Following the thread

Located in the Northeast of Brazil, the state of Ceará has vast wealth inequalities, fragile soils and a tendency towards drought. In contrast to the predominant monoculture farming system, a group of small producers grow cotton and food plants under agro-ecology principals which ban agro-chemicals and pesticides.

For those small-scale farmers (1 hectare of land on average), farming development goes hand-in-hand with environmental protection.

Veja buys cotton from 320 families who live from organic farming. Respecting fair trade rules. This cotton is spun then weaved into canvas for Veja sneakers and accessories.

An economy at the right scale

For the past seven years, Veja has been working with ADEC (Associação de Desenvolvimento Educacional e Cultural) – an association of growers located in Tauá, North-east Brazil.

Organized into an association, the producers pool their harvests in the same warehouse and by working together, minimise cotton transformation costs.

Working directly with ADEC has allowed Veja to establish a seamless, human-based business model that avoids middlemen and makes sure that reasonable profits go directly to the producers themselves.

On average, each member of ADEC owns a farm of about 1 hectare and produces 150 kg of seed cotton annually.

The seed cotton is bought by ADEC and then processed into cotton lint. A mutually agreed price for the lint has been determined. In 2013, the price is 2,45 EUR/kg (certified organic cotton), 2,04 EUR/Kg (cotton in conversion) which is 65% superior to the market price – NYBOT index. An additional premium of 0,5 EUR is paid to the producers for each kilo of cotton. This price has been worked out acknowledging the expenses incurred in agroecological farming and a decent revenue for the producers.

A fair trade premium is paid to the association at the end of the harvest. This premium is usually used collectively to improve the producers’ general standard of living. Between 2007 and 2009 the premium was used to pay for the official certification of the organic cotton and fair trade process.

Purchase of cotton lint by Veja :

  • 2005 : 3 metric ton
  • 2006 : 7 metric ton
  • 2007 : 13 metric ton
  • 2008 : 18 metric ton
  • 2009 : 13 metric ton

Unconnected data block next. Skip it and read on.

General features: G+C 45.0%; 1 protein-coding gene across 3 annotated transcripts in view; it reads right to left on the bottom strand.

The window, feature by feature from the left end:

• 2011 : 25 metric ton
  • 2012 : 6 metric ton
  • 2013 : 13,5 metric ton (estimation)

Years 2012 & 2013 faced a substantial dryness.

Agroecology: another type of Cotton?

Another cotton is possible: one without pesticide, without GMO or fertilizers, and founded on rotation farming and contour planting.

ESPLAR – a Brazilian NGO based in Fortaleza, in the state of Ceará – provides technical support to the organic cotton farmers and advises them in the field, helping them foster the agro-ecological paradigm.

The agricultural engineers of ESPLAR give support and help the farmers to organise and protect their harvests. By introducing neem trees, for instance, they have created a natural protection for the cotton plants. The oil extracted from the neem fruits creates a natural repulsive to insects that attack the cotton.

Mixed farming provides on-going food for the cotton growers and preserves the fragile soils. In the fields, cotton is planted beside the daily diet of the farmers – corn, sesame seeds and beans.

More and more farmers of the region are now converting from their traditional farming to agroecology. They see it as a way to preserve the soil but also to protect their own health. This new farming method shields them from the toxic substances of pesticides.

Since 2011, the PDHC (projeto Dom Helder Camara), inspires itself with the practices established by Veja, Esplar & Adec and is accompanying new associations of producers in the Nordeste. The PDHC aims to broadcast widely this agroecology model.

Agroecology is gaining momentum in the Nordeast region. This pioneering project is paving the way for more initiatives that are beginning to emerge.


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